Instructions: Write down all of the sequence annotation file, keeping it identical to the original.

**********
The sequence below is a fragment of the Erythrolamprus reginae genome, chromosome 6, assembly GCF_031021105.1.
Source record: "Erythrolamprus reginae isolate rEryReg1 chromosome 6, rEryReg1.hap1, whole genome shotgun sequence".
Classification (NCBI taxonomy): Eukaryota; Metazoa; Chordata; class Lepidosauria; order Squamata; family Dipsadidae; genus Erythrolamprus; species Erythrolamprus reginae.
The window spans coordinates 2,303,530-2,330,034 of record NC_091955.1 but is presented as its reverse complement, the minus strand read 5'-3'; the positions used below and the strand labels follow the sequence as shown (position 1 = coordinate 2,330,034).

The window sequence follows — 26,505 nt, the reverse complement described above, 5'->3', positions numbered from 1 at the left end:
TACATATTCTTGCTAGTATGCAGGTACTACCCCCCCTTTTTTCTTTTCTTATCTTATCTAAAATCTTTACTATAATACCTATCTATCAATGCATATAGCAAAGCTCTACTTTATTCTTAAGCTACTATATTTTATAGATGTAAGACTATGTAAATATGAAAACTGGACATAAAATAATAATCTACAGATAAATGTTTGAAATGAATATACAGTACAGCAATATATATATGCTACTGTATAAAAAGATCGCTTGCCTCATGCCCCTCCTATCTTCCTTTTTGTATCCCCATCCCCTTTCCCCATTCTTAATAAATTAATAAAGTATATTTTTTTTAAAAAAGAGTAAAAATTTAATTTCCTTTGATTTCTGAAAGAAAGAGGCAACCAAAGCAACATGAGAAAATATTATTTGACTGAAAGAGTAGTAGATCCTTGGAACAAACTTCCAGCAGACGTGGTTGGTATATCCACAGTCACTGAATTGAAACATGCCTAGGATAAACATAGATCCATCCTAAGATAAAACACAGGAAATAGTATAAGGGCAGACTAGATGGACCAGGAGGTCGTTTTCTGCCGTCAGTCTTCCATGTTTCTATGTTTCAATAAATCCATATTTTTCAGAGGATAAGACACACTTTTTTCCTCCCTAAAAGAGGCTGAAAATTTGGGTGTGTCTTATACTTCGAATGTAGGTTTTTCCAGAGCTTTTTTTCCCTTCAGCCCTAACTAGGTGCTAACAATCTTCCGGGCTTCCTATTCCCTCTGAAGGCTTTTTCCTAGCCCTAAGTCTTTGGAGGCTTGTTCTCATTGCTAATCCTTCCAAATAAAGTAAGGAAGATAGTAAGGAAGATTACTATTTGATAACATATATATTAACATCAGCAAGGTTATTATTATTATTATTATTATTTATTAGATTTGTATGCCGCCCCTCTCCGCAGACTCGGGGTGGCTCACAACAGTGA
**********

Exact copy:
The sequence below is a fragment of the Erythrolamprus reginae genome, chromosome 6, assembly GCF_031021105.1.
Source record: "Erythrolamprus reginae isolate rEryReg1 chromosome 6, rEryReg1.hap1, whole genome shotgun sequence".
Classification (NCBI taxonomy): Eukaryota; Metazoa; Chordata; class Lepidosauria; order Squamata; family Dipsadidae; genus Erythrolamprus; species Erythrolamprus reginae.
The window spans coordinates 2,303,530-2,330,034 of record NC_091955.1 but is presented as its reverse complement, the minus strand read 5'-3'; the positions used below and the strand labels follow the sequence as shown (position 1 = coordinate 2,330,034).

The window sequence follows — 26,505 nt, the reverse complement described above, 5'->3', positions numbered from 1 at the left end:
TACATATTCTTGCTAGTATGCAGGTACTACCCCCCCTTTTTTCTTTTCTTATCTTATCTAAAATCTTTACTATAATACCTATCTATCAATGCATATAGCAAAGCTCTACTTTATTCTTAAGCTACTATATTTTATAGATGTAAGACTATGTAAATATGAAAACTGGACATAAAATAATAATCTACAGATAAATGTTTGAAATGAATATACAGTACAGCAATATATATATGCTACTGTATAAAAAGATCGCTTGCCTCATGCCCCTCCTATCTTCCTTTTTGTATCCCCATCCCCTTTCCCCATTCTTAATAAATTAATAAAGTATATTTTTTTTAAAAAAGAGTAAAAATTTAATTTCCTTTGATTTCTGAAAGAAAGAGGCAACCAAAGCAACATGAGAAAATATTATTTGACTGAAAGAGTAGTAGATCCTTGGAACAAACTTCCAGCAGACGTGGTTGGTATATCCACAGTCACTGAATTGAAACATGCCTAGGATAAACATAGATCCATCCTAAGATAAAACACAGGAAATAGTATAAGGGCAGACTAGATGGACCAGGAGGTCGTTTTCTGCCGTCAGTCTTCCATGTTTCTATGTTTCAATAAATCCATATTTTTCAGAGGATAAGACACACTTTTTTCCTCCCTAAAAGAGGCTGAAAATTTGGGTGTGTCTTATACTTCGAATGTAGGTTTTTCCAGAGCTTTTTTTCCCTTCAGCCCTAACTAGGTGCTAACAATCTTCCGGGCTTCCTATTCCCTCTGAAGGCTTTTTCCTAGCCCTAAGTCTTTGGAGGCTTGTTCTCATTGCTAATCCTTCCAAATAAAGTAAGGAAGATAGTAAGGAAGATTACTATTTGATAACATATATATTAACATCAGCAAGGTTATTATTATTATTATTATTATTTATTAGATTTGTATGCCGCCCCTCTCCGCAGACTCGGGGTGGCTCACAACAGTGA